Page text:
Tuesday, February 16, 2010
Happy Chinese New Year!
It is commonly called "Lunar New Year", because it is based on the lunisolar Chinese calendar. The festival traditionally begins on the first day of the first month in the Chinese calendar and ends on the 15th; this day is called Lantern Festival.
Within China, regional customs and traditions concerning the celebration of the Chinese new year vary widely. People will pour out their money to buy presents, decoration, material, food, and clothing. It is also the tradition that every family thoroughly cleans the house to sweep away any ill-fortune in hopes to make way for good incoming luck. Windows and doors will be decorated with red colour paper-cuts and couplets with popular themes of “happiness”, “wealth”, and “longevity”.
On the Eve of Chinese New Year, supper is a feast with families. Food will include such items as pigs, ducks, chicken and sweet delicacies. The family will end the night with firecrackers. Early the next morning, children will greet their parents by wishing them a healthy and happy new year, and receive money in red paper envelopes. The Chinese New Year tradition is a great way to reconcile; forgetting all grudges, and sincerely wish peace and happiness for everyone.
The period around Chinese New Year is also the time of the largest human migration, when migrant workers in China, as well as overseas Chinese around the world travel home to have reunion dinners with their families on Chinese New Year's Eve.
On the days before the New Year celebration Chinese families give their home a thorough cleaning. It is believed the cleaning sweeps away the bad luck of the preceding year and makes their homes ready for good luck.
The Kitchen God reports to the Jade Emperor of the family household's transgressions and good deeds. Families often offer sweet foods (such as candy) in order to "bribe" the deities into reporting good things about the family.
Does that sound much like Santa Claus?
A reunion dinner is held on New Year's Eve where members of the family, near and far away, get together for the celebration. The New Year's Eve dinner is very sumptuous and traditionally includes chicken and fish.
Red packets for the immediate family are sometimes distributed during the reunion dinner. These packets often contain money in certain numbers that reflect good luck and honorability.
In addition to red envelopes, which are usually given from elder to younger, small gifts (usually of food or sweets) are also exchanged between friends or relatives (of different households) during Chinese New Year. Gifts are usually brought when visiting friends or relatives at their homes. Common gifts include fruits (typically oranges, and never pears), cakes, biscuits, chocolates, candies, or some other small gift.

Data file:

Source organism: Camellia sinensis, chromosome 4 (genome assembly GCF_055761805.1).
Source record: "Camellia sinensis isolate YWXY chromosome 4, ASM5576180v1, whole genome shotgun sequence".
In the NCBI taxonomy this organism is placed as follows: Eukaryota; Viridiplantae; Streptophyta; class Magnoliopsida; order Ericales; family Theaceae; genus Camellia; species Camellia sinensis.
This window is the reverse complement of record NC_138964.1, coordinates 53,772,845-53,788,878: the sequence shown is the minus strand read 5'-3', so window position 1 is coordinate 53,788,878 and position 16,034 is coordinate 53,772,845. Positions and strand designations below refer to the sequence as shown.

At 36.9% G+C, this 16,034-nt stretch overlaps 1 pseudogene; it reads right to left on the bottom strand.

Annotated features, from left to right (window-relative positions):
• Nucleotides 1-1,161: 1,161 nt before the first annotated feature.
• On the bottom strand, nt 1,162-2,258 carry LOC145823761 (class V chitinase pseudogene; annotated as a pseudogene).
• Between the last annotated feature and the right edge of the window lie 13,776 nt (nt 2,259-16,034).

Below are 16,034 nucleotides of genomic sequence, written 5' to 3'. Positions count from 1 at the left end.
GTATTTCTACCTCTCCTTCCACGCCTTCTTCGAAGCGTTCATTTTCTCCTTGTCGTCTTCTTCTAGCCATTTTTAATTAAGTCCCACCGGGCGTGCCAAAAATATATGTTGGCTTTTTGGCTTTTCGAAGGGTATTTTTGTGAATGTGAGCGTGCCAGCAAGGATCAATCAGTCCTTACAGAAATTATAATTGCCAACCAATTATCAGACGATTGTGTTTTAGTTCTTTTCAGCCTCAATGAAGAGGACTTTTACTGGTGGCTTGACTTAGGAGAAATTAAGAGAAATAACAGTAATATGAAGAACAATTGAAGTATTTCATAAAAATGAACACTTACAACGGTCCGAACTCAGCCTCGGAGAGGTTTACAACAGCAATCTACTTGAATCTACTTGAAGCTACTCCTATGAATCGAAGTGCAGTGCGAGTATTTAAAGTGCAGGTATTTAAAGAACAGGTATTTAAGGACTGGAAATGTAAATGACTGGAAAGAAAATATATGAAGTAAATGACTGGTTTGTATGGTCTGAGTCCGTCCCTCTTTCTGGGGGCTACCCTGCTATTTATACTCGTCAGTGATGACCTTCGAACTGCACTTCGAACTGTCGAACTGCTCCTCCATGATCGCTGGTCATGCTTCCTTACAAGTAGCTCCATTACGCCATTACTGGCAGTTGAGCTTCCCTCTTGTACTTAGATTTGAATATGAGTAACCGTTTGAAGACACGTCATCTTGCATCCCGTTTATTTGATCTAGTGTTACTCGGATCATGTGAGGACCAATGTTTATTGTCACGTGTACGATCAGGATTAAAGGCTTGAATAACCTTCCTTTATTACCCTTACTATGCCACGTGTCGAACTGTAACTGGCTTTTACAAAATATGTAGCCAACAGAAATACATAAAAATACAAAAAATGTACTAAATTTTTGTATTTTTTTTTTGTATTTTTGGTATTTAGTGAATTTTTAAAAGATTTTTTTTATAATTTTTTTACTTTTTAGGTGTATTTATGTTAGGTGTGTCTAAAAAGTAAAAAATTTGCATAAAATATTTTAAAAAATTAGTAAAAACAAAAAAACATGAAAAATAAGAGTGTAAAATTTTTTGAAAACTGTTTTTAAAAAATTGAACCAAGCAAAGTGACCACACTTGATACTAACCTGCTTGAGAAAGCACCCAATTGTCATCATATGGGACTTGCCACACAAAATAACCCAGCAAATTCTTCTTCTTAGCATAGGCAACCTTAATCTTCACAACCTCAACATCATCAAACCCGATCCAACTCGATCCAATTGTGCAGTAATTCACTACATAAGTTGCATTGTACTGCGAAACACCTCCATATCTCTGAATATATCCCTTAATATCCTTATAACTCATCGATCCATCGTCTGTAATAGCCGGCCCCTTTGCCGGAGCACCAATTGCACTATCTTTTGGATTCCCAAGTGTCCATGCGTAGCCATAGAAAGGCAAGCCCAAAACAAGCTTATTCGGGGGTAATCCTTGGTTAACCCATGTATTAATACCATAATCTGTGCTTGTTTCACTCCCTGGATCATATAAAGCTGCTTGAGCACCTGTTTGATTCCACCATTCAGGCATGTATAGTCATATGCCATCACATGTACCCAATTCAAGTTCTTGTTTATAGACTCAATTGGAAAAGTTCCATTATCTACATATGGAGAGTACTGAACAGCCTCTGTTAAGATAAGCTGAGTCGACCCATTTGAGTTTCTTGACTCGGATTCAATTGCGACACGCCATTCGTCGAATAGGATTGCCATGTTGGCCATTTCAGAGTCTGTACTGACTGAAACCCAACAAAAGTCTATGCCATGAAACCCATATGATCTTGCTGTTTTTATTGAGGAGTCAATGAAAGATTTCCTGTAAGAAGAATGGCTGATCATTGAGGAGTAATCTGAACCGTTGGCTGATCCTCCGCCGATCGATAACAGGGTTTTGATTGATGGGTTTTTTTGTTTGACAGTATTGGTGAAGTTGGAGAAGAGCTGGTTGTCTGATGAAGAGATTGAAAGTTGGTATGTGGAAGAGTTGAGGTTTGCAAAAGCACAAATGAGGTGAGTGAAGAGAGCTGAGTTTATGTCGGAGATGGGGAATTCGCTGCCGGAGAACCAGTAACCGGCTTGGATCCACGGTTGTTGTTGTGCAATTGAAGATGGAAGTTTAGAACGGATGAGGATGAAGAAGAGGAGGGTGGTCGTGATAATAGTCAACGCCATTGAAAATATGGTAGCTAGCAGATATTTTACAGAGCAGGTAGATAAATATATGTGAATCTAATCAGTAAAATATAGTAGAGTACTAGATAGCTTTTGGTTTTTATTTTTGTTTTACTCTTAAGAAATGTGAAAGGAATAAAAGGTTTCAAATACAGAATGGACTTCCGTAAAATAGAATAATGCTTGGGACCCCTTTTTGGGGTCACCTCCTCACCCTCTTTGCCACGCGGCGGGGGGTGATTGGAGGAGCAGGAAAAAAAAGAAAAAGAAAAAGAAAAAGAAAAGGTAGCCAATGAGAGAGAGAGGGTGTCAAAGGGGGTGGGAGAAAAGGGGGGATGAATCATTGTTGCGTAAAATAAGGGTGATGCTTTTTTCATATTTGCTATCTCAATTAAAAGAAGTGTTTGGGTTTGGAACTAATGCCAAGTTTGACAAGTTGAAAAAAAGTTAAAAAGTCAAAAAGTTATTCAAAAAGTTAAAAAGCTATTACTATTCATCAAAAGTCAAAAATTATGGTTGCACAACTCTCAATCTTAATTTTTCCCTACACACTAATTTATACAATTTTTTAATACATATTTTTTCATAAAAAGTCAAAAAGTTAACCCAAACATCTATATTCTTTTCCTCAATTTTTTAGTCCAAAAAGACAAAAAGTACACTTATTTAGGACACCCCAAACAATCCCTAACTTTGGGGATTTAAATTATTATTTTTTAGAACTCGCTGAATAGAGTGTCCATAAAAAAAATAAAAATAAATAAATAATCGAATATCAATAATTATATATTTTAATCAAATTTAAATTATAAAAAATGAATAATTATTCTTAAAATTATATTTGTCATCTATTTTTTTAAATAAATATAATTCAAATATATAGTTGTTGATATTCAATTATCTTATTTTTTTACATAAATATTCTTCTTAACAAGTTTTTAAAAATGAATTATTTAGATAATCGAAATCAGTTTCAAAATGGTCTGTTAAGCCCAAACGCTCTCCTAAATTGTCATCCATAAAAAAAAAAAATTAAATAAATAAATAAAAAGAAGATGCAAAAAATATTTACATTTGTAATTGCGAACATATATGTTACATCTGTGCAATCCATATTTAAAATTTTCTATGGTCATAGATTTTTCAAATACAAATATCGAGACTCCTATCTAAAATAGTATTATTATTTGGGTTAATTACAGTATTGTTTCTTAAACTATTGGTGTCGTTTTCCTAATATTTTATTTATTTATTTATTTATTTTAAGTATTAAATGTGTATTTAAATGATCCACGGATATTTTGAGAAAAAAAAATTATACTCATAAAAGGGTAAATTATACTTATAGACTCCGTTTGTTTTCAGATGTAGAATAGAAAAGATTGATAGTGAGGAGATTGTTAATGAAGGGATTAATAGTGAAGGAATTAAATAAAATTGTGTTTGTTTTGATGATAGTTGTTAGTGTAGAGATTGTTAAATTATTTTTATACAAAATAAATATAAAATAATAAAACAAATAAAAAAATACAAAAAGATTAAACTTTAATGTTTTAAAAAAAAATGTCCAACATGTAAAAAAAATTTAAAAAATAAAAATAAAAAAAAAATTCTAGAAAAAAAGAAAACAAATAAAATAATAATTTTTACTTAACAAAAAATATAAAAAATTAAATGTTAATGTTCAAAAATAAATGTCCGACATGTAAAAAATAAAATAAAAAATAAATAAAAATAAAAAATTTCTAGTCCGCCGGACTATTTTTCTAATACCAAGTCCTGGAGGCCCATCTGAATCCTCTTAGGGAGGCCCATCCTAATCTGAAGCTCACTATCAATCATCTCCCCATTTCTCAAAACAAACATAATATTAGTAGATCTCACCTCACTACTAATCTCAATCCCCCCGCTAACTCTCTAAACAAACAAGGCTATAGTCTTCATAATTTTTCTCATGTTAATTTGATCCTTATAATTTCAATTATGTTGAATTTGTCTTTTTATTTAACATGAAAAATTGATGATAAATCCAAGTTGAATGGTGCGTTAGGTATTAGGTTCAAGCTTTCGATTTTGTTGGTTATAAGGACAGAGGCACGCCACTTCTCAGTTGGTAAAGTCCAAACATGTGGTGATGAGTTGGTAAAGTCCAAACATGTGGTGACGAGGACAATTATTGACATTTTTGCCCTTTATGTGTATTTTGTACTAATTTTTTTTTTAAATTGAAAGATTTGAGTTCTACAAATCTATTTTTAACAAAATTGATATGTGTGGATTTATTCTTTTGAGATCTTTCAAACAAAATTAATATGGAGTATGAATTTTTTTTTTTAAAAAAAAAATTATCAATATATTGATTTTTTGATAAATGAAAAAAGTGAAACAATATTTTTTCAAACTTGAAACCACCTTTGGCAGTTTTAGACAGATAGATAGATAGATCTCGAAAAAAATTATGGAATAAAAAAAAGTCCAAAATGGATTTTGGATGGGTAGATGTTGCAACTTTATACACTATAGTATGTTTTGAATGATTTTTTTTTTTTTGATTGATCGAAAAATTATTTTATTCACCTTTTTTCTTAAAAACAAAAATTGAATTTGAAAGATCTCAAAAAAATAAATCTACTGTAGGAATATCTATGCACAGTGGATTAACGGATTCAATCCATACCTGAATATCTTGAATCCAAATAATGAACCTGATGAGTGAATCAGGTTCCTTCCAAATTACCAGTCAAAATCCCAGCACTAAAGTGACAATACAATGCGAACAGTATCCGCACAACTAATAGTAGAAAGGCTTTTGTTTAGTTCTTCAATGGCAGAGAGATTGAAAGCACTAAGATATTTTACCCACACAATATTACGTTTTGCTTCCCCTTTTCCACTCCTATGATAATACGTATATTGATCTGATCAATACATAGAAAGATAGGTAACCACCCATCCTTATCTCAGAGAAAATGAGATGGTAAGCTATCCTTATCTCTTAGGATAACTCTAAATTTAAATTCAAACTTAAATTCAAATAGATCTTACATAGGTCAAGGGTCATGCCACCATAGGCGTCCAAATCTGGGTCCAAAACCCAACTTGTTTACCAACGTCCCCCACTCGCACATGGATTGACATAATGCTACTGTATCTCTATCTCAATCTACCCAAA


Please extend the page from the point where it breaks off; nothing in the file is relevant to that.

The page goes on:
Bamboo stems filled with gunpowder that were burnt to create small explosions were once used in ancient China to drive away evil spirits. In modern times, this method has eventually evolved into the use of firecrackers during the festive season. Firecrackers are usually strung on a long fused string so it can be hung down. Each firecracker is rolled up in red papers, as red is auspicious, with gunpowder in its core. Once ignited, the firecracker lets out a loud popping noise and, as they are usually strung together by the hundreds, the firecrackers are known for their deafening explosions that are thought to scare away evil spirits.
Clothing mainly featuring the colour red is commonly worn throughout the Chinese New Year because it is believed that red will scare away evil spirits and bad fortune. In addition, people typically wear new clothes from head to toe to symbolize a new beginning in the new year.
During these 15 days of the Chinese New Year one will see superstitious or traditional cultural beliefs with meanings which can be puzzling in the eyes of those who do not celebrate this occasion. There is a customary reason that explains why everything, not just limited to decorations, are centered on the colour red.
In 1849, with the discovery of gold and the ensuing California Gold Rush, over 50,000 people had come to San Francisco to seek their fortune or just a better way of life. Among those were many Chinese, who had come to work in the gold mines and on the railroad. By the 1860’s, the Chinese were eager to share their culture with those who were unfamiliar with it. They chose to showcase their culture by using a favorite American tradition – the Parade. Nothing like it had ever been done in their native China. They invited a variety of other groups from the city to participate, and they marched down what today are Grant Avenue and Kearny Street carrying colourful flags, banners, lanterns, and drums and firecrackers to drive away evil spirits.